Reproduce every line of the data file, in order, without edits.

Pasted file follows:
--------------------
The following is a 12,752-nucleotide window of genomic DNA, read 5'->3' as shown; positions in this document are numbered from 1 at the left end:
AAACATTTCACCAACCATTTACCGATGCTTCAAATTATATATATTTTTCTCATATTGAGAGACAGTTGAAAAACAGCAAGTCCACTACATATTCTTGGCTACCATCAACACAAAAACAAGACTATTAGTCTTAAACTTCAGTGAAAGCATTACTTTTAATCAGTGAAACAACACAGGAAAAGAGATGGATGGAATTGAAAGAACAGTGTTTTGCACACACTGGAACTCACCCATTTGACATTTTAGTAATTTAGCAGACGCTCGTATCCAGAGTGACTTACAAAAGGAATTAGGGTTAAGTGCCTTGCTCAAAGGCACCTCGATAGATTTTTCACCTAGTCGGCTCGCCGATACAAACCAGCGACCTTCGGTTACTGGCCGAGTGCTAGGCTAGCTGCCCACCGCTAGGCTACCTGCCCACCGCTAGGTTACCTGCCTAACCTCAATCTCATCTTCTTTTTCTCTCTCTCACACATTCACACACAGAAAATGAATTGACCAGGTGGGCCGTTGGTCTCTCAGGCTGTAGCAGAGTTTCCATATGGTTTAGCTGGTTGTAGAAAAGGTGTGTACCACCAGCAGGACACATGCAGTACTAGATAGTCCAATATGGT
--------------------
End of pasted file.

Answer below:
The following is a 12,752-nucleotide window of genomic DNA, read 5'->3' as shown; positions in this document are numbered from 1 at the left end:
AAACATTTCACCAACCATTTACCGATGCTTCAAATTATATATATTTTTCTCATATTGAGAGACAGTTGAAAAACAGCAAGTCCACTACATATTCTTGGCTACCATCAACACAAAAACAAGACTATTAGTCTTAAACTTCAGTGAAAGCATTACTTTTAATCAGTGAAACAACACAGGAAAAGAGATGGATGGAATTGAAAGAACAGTGTTTTGCACACACTGGAACTCACCCATTTGACATTTTAGTAATTTAGCAGACGCTCGTATCCAGAGTGACTTACAAAAGGAATTAGGGTTAAGTGCCTTGCTCAAAGGCACCTCGATAGATTTTTCACCTAGTCGGCTCGCCGATACAAACCAGCGACCTTCGGTTACTGGCCGAGTGCTAGGCTAGCTGCCCACCGCTAGGCTACCTGCCCACCGCTAGGTTACCTGCCTAACCTCAATCTCATCTTCTTTTTCTCTCTCTCACACATTCACACACAGAAAATGAATTGACCAGGTGGGCCGTTGGTCTCTCAGGCTGTAGCAGAGTTTCCATATGGTTTAGCTGGTTGTAGAAAAGGTGTGTACCACCAGCAGGACACATGCAGTACTAGATAGTCCAATATGGT